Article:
Skip to main content
Luciano Laratelli

Setting up unattended access for our building's keypad

Our building has this keypad for opening the front door:

Picture of the keybad at our front door. It has a black receiver on the top left, a small screen just to the right of that, and a keypad on the bottom right. The whole keypad is made out of some stainless-steel looking metal.

This keypad is half of the entry system. It allows guests to enter a code for the unit they want to access. The computer that's hooked up to the keypad is also connected to a phone line. When it receives a code, it maps that to a phone number (provided manually at move-in time) and rings the designated person, who then enters 9 on their phone to grant access. The other half of the entry system is for owners and residents. We use a fob to get access via doors as well as open the gate to the building's parking garage. This system works well enough for most cases, but I had some items on my wish list:

Two other motivating factors are that fobs cost $35 each and there's a hard cap on the quantity of fobs the building will issue us.[2]

I volunteer for the building by setting up the fobs and phone numbers for new residents, which has had two main benefits. The first is that I get to meet new folks as they come to our building, which is always nice. The second is that I (necessarily) have access to the awful, Windows 7-running Dell PC that controls the fob system, which means I can mess around with the values for our unit whenever I want.

Here's what I did: I added a second code for our unit that calls a Twilio number. That Twilio number is using a Twilio Flow, a no-code thing, to accept input from the person at the door. It validates if that input is a code I've provided, then sends the Door Open signal (the number 9) back to the keypad. The flow looks like this:

This is a screenshot of a Twilio Flow. The flow is essentially a state machine diagram. It starts with a Trigger, which transitions to a block that says 'hello!' to the User on the 'incoming call' trigger. After that greeting, we move to a block called 'Init', which asks the user to enter their code, followed by the pound key. If the user says anything or there is no input, we loop back to Init. If the user entered keys, we validate the code by sending it to a URL. If that URL returns success, we have our result: the digit 9. If not, we say 'Code is invalid.'

That redacted URL points at a Twilio Function (classic[3]) which is not much code at all:

exports.handler = async (context, event, callback) => {
const good = new Set([
'123456', // definitely my real code
'234567', // real code for my neighbor
'345678', // absolutely the real code for a trusted friend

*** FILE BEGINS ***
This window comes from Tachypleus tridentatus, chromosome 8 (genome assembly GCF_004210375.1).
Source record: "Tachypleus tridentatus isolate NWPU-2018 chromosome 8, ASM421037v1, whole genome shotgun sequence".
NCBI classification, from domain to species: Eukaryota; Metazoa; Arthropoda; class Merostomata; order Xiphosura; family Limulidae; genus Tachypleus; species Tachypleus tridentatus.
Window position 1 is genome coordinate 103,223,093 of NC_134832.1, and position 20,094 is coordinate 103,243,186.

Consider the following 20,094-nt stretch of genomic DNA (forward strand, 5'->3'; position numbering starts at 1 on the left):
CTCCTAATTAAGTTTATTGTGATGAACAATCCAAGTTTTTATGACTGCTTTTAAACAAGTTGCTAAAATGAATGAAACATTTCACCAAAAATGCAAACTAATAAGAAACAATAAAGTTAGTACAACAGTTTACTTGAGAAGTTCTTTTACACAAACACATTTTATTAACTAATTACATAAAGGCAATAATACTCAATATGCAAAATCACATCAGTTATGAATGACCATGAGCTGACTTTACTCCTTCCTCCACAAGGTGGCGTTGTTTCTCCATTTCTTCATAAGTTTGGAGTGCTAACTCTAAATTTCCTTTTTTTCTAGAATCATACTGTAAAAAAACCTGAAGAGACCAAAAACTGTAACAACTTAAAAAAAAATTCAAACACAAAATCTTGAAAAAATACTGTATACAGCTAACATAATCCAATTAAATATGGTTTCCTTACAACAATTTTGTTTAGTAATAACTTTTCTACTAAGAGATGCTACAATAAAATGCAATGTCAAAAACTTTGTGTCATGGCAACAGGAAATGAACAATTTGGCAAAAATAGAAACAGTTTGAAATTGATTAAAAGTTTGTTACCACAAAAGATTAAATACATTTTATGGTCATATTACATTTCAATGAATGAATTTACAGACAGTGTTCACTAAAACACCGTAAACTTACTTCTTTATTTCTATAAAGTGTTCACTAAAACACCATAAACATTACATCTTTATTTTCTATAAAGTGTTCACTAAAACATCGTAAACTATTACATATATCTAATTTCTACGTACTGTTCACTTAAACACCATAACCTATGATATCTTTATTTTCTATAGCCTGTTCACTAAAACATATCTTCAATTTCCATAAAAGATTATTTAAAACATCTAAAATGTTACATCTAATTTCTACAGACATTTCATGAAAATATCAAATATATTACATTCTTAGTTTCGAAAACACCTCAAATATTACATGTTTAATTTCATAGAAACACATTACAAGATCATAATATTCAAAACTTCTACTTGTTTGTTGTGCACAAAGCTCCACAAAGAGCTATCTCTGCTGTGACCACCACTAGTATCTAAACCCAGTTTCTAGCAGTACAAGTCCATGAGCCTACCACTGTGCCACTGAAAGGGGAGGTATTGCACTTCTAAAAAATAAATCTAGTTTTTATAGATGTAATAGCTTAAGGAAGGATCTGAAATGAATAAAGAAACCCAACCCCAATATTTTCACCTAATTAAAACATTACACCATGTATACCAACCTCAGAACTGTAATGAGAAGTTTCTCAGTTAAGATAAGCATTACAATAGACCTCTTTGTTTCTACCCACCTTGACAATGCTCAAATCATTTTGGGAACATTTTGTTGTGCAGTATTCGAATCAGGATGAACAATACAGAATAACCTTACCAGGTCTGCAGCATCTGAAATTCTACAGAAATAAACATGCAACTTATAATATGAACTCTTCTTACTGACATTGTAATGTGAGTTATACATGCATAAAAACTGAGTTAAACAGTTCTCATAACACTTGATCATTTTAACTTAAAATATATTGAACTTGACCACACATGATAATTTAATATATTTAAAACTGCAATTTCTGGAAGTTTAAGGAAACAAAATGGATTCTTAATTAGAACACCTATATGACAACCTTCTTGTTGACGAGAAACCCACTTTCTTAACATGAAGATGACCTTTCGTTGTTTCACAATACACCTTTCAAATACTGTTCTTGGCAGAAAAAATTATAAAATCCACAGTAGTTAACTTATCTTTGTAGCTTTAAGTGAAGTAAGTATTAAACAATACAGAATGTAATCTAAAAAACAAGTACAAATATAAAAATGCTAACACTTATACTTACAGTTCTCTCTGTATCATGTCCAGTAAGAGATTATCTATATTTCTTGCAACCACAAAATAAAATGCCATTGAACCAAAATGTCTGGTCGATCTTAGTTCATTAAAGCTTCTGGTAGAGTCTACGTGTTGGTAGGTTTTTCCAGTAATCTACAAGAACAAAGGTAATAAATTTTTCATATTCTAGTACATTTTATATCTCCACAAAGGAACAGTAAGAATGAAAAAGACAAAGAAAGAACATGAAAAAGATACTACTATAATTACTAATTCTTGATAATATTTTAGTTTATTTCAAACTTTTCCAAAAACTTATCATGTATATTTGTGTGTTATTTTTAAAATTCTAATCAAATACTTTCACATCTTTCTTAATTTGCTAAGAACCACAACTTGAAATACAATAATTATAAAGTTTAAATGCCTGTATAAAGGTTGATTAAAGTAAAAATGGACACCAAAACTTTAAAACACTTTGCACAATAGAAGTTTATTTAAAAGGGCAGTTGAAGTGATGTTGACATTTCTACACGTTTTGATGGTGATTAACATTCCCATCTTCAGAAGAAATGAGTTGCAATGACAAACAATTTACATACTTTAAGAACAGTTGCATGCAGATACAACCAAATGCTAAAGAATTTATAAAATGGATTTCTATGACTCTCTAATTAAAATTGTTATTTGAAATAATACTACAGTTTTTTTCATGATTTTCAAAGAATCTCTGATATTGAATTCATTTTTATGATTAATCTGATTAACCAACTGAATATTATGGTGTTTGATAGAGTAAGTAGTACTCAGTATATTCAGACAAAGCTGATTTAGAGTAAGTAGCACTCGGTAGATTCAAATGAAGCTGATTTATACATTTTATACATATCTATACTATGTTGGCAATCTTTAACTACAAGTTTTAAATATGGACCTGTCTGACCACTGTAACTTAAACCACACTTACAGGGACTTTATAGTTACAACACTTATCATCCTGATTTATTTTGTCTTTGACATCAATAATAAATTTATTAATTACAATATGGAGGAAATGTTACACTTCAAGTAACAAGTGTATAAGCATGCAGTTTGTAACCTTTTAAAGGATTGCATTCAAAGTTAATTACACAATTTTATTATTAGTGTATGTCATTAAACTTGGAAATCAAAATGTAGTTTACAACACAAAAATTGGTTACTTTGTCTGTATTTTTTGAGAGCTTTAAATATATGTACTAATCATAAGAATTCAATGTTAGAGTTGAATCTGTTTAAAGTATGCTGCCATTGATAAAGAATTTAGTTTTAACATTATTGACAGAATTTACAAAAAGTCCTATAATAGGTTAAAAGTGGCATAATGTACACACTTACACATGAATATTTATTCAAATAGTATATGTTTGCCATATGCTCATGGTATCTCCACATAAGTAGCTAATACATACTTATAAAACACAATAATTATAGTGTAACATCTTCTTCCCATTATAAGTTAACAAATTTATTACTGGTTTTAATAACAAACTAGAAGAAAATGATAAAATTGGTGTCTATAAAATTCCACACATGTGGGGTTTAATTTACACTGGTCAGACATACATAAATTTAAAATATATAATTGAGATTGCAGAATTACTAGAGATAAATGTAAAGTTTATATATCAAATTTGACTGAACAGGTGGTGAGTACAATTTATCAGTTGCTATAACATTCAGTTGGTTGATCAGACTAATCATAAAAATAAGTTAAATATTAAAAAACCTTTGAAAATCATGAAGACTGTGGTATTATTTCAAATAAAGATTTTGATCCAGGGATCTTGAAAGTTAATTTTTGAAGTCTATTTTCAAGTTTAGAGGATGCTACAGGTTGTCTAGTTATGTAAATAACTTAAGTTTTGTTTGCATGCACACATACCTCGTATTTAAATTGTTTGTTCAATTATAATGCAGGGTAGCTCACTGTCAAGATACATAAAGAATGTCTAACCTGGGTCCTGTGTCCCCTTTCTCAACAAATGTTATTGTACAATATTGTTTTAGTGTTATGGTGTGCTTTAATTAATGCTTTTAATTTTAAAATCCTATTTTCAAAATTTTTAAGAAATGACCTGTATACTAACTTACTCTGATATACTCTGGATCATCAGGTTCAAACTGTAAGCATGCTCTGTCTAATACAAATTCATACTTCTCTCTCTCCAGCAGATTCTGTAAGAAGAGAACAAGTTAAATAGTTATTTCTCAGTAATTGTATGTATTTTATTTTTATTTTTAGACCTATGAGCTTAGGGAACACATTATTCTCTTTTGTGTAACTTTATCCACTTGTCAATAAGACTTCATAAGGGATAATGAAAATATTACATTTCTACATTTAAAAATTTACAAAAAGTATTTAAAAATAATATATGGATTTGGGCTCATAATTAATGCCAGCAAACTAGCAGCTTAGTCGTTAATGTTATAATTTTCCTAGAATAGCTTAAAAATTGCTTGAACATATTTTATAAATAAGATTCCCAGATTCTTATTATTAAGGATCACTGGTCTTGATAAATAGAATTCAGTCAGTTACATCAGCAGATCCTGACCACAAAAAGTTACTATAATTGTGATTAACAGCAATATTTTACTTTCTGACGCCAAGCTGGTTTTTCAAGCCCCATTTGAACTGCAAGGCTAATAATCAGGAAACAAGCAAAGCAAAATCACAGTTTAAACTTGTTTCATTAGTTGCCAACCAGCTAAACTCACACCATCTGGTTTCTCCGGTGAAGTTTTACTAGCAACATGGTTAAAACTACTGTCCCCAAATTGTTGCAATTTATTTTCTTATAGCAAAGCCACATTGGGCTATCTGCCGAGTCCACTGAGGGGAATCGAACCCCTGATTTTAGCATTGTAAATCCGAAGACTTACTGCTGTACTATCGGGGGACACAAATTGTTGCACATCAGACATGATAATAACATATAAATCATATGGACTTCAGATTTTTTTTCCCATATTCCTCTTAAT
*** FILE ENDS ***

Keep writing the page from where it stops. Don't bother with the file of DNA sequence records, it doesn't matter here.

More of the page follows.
if (good.has(event.code)) {
return callback();
} else {
return callback('bad code');

This has been a really gratifying real-world (i.e., not just software) project for me. It has saved me multiple times that I've left my fob at home by accident. I forget it's there until I need it and it has not failed me yet. This setup combined with a lockbox with a key to our front door at an undisclosed location makes it so a lot more has to go wrong for us to be locked out of our apartment. I've paid Twilio $41.36[4] since February 12th, 2023 (when I set this up) which amounts to 10.47 cents a day[5]. It is well worth it, both for the peace of mind and the delight I get when I use it.

When I started this project, I had this whole vision for some web-admin interface to add codes dynamically for deliveries, be able to only allow them on certain times, etc. In a rare (and maybe my first ever) moment of Technical Maturity, I said no to that and kept it as simple as you see here.

  1. These systems ostensibly allow for communication between the person at the gate and the unit owner, but their common exposure to the elements makes this not work well in practice. At two of the three complexes we've lived in with these systems, it was impossible to hear what the person at the gate was saying. ↩︎

  2. This is as per the HOA rules. I know for a fact this doesn't get followed but I'm not a cop. ↩︎

  3. At some point before I started this, they had already come out with New Functions and suggested not using Functions (Classic) but the classic one seemed simpler to me at the time. ↩︎

  4. I've paid them $20, $10.27, and $11.09. I have "auto-recharge" turned on, so when my balance on twilio dips below $10 I recharge up to $20. If we ever move I'll have to remember to disable the auto-recharge and then use it a bunch to not leave that money on the table. ↩︎

  5. Computed 2024-03-13 ↩︎

I rewrote this site (again [again {again (again